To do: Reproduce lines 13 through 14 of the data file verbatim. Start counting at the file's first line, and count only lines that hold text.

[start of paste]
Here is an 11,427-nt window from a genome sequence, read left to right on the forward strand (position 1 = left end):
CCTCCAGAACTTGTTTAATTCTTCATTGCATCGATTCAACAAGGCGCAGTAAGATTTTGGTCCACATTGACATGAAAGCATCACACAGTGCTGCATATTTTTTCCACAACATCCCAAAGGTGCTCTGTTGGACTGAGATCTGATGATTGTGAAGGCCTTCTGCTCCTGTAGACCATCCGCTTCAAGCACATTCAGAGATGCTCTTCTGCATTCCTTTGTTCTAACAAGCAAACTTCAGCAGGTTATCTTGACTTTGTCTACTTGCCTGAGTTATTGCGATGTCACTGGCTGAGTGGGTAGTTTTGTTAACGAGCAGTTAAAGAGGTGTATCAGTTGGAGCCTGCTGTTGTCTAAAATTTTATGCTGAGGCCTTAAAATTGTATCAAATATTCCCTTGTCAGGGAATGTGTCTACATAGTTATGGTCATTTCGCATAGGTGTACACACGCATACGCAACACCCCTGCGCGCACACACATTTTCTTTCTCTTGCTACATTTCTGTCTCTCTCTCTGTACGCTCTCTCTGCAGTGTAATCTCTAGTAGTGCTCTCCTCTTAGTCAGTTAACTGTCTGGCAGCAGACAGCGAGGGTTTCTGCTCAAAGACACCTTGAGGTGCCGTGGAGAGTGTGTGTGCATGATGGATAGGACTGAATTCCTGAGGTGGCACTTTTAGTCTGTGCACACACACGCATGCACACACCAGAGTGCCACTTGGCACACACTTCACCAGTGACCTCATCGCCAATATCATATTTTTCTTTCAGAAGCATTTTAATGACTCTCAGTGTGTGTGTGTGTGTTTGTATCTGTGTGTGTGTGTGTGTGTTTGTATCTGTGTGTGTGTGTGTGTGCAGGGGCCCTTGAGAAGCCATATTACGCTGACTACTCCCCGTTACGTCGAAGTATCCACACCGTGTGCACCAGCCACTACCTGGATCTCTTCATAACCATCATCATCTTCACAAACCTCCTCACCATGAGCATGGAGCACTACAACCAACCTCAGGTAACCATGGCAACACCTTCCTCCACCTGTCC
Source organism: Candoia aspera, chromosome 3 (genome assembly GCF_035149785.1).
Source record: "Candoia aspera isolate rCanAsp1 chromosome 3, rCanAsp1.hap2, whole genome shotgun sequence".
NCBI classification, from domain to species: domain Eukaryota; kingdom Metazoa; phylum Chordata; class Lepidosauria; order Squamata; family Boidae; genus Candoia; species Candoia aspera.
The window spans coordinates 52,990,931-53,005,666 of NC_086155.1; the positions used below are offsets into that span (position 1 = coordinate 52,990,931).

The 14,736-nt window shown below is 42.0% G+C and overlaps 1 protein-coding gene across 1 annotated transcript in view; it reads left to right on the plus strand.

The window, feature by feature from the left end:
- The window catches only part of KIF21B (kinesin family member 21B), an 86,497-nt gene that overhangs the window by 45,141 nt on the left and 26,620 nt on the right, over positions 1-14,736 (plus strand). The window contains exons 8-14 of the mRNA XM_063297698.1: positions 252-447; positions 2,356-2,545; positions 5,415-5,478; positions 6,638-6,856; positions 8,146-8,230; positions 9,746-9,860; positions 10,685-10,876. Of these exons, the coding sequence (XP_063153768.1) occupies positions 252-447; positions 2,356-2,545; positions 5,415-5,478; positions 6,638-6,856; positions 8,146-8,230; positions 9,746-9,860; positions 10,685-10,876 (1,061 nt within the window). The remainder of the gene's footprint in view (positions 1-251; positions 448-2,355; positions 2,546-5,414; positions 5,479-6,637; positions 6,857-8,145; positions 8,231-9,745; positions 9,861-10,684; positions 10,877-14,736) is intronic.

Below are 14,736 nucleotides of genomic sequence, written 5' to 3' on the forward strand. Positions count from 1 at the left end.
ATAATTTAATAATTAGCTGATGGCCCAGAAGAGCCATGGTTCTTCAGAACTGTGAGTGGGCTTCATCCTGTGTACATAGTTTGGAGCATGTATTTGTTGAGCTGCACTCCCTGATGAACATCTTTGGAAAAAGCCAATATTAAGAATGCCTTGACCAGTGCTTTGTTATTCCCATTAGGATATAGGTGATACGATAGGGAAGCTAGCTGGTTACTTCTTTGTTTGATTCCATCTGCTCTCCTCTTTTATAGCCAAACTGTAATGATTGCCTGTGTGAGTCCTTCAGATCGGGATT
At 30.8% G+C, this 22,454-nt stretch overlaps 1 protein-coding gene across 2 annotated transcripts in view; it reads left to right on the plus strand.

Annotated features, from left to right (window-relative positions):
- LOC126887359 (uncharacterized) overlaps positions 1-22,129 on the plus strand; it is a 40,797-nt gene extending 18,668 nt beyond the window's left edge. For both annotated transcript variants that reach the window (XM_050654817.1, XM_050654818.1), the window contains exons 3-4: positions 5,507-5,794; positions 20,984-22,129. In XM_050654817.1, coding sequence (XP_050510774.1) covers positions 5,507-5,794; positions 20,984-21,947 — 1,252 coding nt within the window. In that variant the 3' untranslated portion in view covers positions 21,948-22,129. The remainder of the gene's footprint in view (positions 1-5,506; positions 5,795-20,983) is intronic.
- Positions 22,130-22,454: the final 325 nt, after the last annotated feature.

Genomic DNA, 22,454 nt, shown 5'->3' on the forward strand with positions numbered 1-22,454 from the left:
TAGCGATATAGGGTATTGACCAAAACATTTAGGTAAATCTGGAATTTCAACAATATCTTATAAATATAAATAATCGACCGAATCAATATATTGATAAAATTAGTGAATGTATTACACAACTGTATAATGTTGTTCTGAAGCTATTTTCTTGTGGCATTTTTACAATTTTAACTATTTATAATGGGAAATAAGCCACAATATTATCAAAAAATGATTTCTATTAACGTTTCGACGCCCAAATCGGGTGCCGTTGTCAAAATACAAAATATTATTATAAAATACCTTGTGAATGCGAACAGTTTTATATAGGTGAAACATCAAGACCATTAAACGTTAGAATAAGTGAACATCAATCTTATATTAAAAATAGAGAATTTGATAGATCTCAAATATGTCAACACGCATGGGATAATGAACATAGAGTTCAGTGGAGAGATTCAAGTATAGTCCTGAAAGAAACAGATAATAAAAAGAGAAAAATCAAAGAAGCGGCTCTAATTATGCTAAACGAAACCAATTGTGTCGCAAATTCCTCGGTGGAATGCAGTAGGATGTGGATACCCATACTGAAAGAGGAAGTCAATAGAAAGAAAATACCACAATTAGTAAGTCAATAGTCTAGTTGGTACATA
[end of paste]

Annotated features, from left to right (window-relative positions):
- LOC126887359 (uncharacterized) overlaps positions 1-22,129 on the plus strand; it is a 40,797-nt gene extending 18,668 nt beyond the window's left edge. For both annotated transcript variants that reach the window (XM_050654817.1, XM_050654818.1), the window contains exons 3-4: positions 5,507-5,794; positions 20,984-22,129. In XM_050654817.1, coding sequence (XP_050510774.1) covers positions 5,507-5,794; positions 20,984-21,947 — 1,252 coding nt within the window. In that variant the 3' untranslated portion in view covers positions 21,948-22,129. The remainder of the gene's footprint in view (positions 1-5,506; positions 5,795-20,983) is intronic.